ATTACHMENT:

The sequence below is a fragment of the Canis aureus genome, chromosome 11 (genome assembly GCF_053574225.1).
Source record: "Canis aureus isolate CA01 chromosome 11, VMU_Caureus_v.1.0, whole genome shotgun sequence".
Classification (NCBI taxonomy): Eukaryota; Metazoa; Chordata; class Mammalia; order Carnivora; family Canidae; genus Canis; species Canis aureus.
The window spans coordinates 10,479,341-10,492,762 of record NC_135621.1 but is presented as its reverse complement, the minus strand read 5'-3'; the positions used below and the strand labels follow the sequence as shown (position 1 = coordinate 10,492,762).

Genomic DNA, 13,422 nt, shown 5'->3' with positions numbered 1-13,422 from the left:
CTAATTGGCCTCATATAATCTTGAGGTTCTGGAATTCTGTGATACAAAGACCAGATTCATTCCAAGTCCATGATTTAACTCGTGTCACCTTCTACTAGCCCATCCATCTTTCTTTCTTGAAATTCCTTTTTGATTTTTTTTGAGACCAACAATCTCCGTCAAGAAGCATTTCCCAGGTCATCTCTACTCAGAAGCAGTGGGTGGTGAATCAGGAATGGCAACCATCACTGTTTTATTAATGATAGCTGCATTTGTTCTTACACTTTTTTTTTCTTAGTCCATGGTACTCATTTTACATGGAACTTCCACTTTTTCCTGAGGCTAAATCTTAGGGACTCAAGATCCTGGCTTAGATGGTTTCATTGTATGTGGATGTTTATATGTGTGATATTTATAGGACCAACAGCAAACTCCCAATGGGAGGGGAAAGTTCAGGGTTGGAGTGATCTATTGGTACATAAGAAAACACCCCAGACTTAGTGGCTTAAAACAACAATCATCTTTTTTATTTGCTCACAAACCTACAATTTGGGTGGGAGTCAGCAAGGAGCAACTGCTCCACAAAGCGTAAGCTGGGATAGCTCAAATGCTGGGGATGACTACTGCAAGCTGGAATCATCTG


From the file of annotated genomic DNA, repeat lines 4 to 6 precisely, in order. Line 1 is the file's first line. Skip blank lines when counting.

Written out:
The window spans coordinates 10,479,341-10,492,762 of record NC_135621.1 but is presented as its reverse complement, the minus strand read 5'-3'; the positions used below and the strand labels follow the sequence as shown (position 1 = coordinate 10,492,762).

Genomic DNA, 13,422 nt, shown 5'->3' with positions numbered 1-13,422 from the left:
CTAATTGGCCTCATATAATCTTGAGGTTCTGGAATTCTGTGATACAAAGACCAGATTCATTCCAAGTCCATGATTTAACTCGTGTCACCTTCTACTAGCCCATCCATCTTTCTTTCTTGAAATTCCTTTTTGATTTTTTTTGAGACCAACAATCTCCGTCAAGAAGCATTTCCCAGGTCATCTCTACTCAGAAGCAGTGGGTGGTGAATCAGGAATGGCAACCATCACTGTTTTATTAATGATAGCTGCATTTGTTCTTACACTTTTTTTTTCTTAGTCCATGGTACTCATTTTACATGGAACTTCCACTTTTTCCTGAGGCTAAATCTTAGGGACTCAAGATCCTGGCTTAGATGGTTTCATTGTATGTGGATGTTTATATGTGTGATATTTATAGGACCAACAGCAAACTCCCAATGGGAGGGGAAAGTTCAGGGTTGGAGTGATCTATTGGTACATAAGAAAACACCCCAGACTTAGTGGCTTAAAACAACAATCATCTTTTTTATTTGCTCACAAACCTACAATTTGGGTGGGAGTCAGCAAGGAGCAACTGCTCCACAAAGCGTAAGCTGGGATAGCTCAAATGCTGGGGATGACTACTGCAAGCTGGAATCATCTG